Connecticut just joined California, Colorado, Utah, and Virginia in passing a comprehensive privacy law. The Connecticut Data Privacy Act (CTDPA) goes into effect July 1, 2023, the same time as Colorado’s very similar law. Companies preparing for these new laws (Virginia goes into effect January 1, 2023 and Utah December 31, 2023) will want to keep in mind the following five things about this fifth general US state privacy law.
Continue Reading Connecticut Fifth State to Pass a Comprehensive Privacy Law

The Colorado AG’s office recently released pre-rulemaking considerations for the Colorado Privacy Act (CPA). The office is seeking informal public feedback on a series of topics. While the AG listed eight specific topics for feedback, the public can offer input on any aspect of the upcoming rulemaking. The AG’s office is interested in comments about the universal opt-out, the requirements around consent, and “dark patterns.” The AG is also interested in circumstances triggering data protection assessments and the requirements around profiling. Questions were also posed about “offline” collection of data. Lastly, the office seeks feedback to the rules around opinion letters and about how CPA compares or contrasts to privacy laws in other jurisdictions.

Continue Reading Colorado AG Seeks Input on Key Aspects of Upcoming Privacy Act

The Virginia privacy law going into effect January 2023 received some minor tweaks this month. In particular, provisions around deletion requests. As originally enacted, the Virginia law mirrored similar provisions in California and Europe, giving individuals the ability to ask for their information to be deleted. As amended, if information that the individual asks to be deleted was obtained “from a source other than the consumer” then the business can treat that deletion request as a request to opt out of targeted advertising, sale, and profiling. The business can also delete the information.

Continue Reading Virginia Tweaks Its Upcoming Privacy Law

The May 1 change to banks’ cyber-notification process is fast approaching. As we wrote previously the OCC, FDIC, and Federal Reserve Board implemented a final rule under which banks and their service providers must notify their primary federal regulators within 36 hours of certain incidents.  A notification incident that triggers this requirement is defined as a computer security incident that materially disrupts a banking organization’s operations or lines of business. Thus not all incidents will meet these levels. For those that do, banks will need to be prepared. Part of that is having the right points of contact, which include:
Continue Reading On the Clock: Cyber Incidents Notification Deadline Approaching for Banks

President Biden recently signed into law the Cyber Incident Reporting for Critical Infrastructure Act of 2022 as a part of a larger omnibus appropriations bill.  The new law sets out mandatory reporting requirements for critical infrastructure entities in the event of certain cyber incidents and ransomware payments.  Under the Act, once implementing regulations are issued (which are not expected this year) covered entities will be subject to two new reporting requirements:  
Continue Reading Cybersecurity Act Signed Into Law Creates New Reporting Obligations

Utah recently joined California, Colorado, and Virginia in passing a comprehensive privacy law. It goes into effect December 31, 2023 and shares similarities with other states’ laws. Businesses may be glad to learn that Utah takes a lighter touch in some key areas.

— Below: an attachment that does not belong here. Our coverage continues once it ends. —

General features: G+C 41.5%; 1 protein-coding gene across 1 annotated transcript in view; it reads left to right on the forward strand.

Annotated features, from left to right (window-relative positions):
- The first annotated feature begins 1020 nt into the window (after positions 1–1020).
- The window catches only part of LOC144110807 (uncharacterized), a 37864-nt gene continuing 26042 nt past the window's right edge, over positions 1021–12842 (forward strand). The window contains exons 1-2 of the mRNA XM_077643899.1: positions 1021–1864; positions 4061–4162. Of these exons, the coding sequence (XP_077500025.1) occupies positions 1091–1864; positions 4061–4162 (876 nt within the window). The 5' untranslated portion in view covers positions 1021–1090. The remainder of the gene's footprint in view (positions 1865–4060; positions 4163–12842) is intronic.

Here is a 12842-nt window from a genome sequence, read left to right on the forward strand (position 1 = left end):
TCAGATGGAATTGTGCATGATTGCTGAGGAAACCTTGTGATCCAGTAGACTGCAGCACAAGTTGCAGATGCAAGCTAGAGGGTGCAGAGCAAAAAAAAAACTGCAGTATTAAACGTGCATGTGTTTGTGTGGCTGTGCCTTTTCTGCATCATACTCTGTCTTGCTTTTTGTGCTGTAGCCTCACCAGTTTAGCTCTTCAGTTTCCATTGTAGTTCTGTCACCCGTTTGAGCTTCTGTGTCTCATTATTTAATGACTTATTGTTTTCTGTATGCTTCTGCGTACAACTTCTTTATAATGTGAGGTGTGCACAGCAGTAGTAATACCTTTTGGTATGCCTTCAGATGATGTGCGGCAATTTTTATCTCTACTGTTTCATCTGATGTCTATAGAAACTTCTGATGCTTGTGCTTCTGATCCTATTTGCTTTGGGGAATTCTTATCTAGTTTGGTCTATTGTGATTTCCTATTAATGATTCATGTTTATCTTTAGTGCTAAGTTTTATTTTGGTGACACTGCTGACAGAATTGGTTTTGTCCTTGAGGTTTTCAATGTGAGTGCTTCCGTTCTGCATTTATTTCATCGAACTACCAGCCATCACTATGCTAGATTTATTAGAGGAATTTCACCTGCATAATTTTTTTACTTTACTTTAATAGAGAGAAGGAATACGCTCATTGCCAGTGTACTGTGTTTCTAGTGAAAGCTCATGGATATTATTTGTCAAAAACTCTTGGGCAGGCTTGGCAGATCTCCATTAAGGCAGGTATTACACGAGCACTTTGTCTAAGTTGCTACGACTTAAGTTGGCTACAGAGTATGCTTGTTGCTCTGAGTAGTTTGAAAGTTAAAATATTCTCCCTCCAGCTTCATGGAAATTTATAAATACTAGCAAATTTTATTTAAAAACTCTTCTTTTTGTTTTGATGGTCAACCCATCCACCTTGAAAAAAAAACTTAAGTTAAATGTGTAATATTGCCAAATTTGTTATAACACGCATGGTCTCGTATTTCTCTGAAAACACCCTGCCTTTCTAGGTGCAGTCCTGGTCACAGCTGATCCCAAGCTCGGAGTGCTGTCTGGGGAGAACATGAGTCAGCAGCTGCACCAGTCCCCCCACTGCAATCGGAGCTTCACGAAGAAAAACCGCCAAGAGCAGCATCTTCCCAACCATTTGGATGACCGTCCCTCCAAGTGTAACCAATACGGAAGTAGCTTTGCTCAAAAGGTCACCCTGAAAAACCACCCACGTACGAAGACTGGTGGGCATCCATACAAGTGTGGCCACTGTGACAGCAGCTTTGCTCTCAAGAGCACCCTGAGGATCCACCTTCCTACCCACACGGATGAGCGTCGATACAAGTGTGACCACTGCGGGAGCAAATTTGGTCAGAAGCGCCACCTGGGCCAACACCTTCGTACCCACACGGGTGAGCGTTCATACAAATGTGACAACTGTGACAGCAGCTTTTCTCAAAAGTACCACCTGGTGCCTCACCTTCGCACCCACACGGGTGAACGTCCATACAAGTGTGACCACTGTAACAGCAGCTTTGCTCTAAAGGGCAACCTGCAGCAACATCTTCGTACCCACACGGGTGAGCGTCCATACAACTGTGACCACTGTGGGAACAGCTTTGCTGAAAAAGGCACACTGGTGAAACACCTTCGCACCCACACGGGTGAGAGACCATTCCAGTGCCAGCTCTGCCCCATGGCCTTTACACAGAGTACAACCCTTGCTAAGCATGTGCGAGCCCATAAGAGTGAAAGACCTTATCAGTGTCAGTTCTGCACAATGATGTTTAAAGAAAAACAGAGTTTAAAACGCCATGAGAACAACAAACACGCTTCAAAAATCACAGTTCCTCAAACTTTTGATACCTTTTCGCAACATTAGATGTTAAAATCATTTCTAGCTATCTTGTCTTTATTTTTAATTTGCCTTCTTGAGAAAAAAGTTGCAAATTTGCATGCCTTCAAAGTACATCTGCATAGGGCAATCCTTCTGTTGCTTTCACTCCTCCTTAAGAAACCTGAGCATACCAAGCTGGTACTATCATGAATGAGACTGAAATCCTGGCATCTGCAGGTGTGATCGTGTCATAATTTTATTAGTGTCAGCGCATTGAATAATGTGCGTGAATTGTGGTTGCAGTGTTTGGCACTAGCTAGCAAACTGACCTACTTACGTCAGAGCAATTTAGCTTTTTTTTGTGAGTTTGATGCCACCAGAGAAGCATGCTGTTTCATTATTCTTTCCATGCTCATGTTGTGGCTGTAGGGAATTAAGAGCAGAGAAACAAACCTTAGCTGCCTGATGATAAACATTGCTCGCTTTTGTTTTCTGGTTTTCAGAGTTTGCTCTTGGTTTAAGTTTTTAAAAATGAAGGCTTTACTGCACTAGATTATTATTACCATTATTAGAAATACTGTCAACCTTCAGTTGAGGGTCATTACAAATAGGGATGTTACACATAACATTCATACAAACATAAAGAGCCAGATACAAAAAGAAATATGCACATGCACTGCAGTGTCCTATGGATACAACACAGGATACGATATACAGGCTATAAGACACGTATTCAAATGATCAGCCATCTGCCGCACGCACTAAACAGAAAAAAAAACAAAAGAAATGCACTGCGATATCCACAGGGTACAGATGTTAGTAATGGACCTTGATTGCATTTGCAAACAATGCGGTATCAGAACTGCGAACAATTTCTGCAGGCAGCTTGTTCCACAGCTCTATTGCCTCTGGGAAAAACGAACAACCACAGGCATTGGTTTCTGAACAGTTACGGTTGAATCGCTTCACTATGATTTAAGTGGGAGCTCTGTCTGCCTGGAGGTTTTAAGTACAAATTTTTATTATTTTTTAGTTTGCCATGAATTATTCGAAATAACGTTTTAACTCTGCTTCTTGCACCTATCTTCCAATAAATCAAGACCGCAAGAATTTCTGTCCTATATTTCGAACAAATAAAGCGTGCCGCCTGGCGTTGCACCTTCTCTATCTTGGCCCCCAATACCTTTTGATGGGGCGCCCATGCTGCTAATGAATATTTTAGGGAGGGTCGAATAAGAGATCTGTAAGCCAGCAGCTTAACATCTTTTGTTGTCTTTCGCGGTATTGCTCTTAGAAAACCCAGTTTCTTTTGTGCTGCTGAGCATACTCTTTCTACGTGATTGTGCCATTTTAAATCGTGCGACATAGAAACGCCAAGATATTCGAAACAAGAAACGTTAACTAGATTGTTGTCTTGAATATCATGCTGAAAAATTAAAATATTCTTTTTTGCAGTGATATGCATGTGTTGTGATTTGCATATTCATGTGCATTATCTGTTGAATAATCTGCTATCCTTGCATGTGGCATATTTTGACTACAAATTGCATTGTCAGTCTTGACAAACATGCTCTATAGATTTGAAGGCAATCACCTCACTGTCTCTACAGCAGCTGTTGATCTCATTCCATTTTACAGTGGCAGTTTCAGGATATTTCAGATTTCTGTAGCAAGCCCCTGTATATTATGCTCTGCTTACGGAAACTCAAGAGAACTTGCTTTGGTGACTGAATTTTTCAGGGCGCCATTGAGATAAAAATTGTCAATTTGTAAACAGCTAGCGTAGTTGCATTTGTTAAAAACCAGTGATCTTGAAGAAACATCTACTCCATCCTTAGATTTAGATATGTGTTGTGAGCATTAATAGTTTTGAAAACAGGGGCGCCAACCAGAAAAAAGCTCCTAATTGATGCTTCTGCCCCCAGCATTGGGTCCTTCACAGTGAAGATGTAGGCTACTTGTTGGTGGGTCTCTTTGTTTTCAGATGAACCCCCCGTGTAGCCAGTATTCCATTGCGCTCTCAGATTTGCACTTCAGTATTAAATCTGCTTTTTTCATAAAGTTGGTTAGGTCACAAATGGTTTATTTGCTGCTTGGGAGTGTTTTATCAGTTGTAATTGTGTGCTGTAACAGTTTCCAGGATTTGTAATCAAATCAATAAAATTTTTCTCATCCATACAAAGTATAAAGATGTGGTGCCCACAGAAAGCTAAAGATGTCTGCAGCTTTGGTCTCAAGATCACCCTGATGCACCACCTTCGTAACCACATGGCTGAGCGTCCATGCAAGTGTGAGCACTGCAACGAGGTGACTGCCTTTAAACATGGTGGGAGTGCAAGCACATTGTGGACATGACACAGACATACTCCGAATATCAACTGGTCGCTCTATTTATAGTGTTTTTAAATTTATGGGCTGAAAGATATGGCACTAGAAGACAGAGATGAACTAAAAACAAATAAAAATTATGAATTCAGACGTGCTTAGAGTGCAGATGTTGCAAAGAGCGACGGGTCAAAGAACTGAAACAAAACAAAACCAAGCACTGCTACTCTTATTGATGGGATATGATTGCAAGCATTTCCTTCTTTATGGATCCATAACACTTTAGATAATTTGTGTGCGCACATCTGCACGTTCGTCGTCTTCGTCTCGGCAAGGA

Continue Reading The Beehive State Joins the State Privacy Law Hive: Utah Privacy Law Passes

The Digital Advertising Accountability Program, which enforces privacy principles for digital advertising, issued a compliance warning to advertisers regarding device fingerprinting. This warning is worth keeping in mind, since the “fingerprinting” practice is rising in more and more industries.
Continue Reading DAA Issues Warning On Device Fingerprinting

The FTC recently published two new resources for complying with the Health Breach Notification Rule. The Rule requires vendors of personal health records (PHR), PHR-related entities and service providers to these entities, to notify consumers and the FTC (and, in some cases, the media) in the event of a breach of unsecured identifiable health information. The guidance reaffirms and adds further clarity to the Agency’s broad interpretation of the Rule released in its policy statement last fall.
Continue Reading FTC Continues to Signal Interest in Digital Health Industry, Publishing Updated Resources

NIST recently released several key deliverables relating to cybersecurity. These focus on secure software development and new consumer labeling programs as contemplated by President Biden’s Executive Order 14028, which seeks to implement multiple new practices to improve the Nation’s cybersecurity.

Continue Reading NIST Releases New Guidance on Software Security and Cybersecurity Consumer Labeling Programs

A California-based lead generation company recently settled with the FTC for $1.5 million over alleged privacy violations. The FTC argued that the company deceptively acquired consumer personal information and improperly
Continue Reading FTC Fines Lead Generation Company $1.5M Citing Misuse of Consumer Financial Data

Google Play’s “data safety form” is now live. Developers can now submit the form for early review and feedback. Starting in April 2022, Google will require this label and a privacy policy for all new and existing apps. This is similar to Apple. Before, only apps that collected personal and sensitive user data needed to share a privacy policy in Google’s store.

Continue Reading Google’s Privacy “Data Safety” Form Is Now Available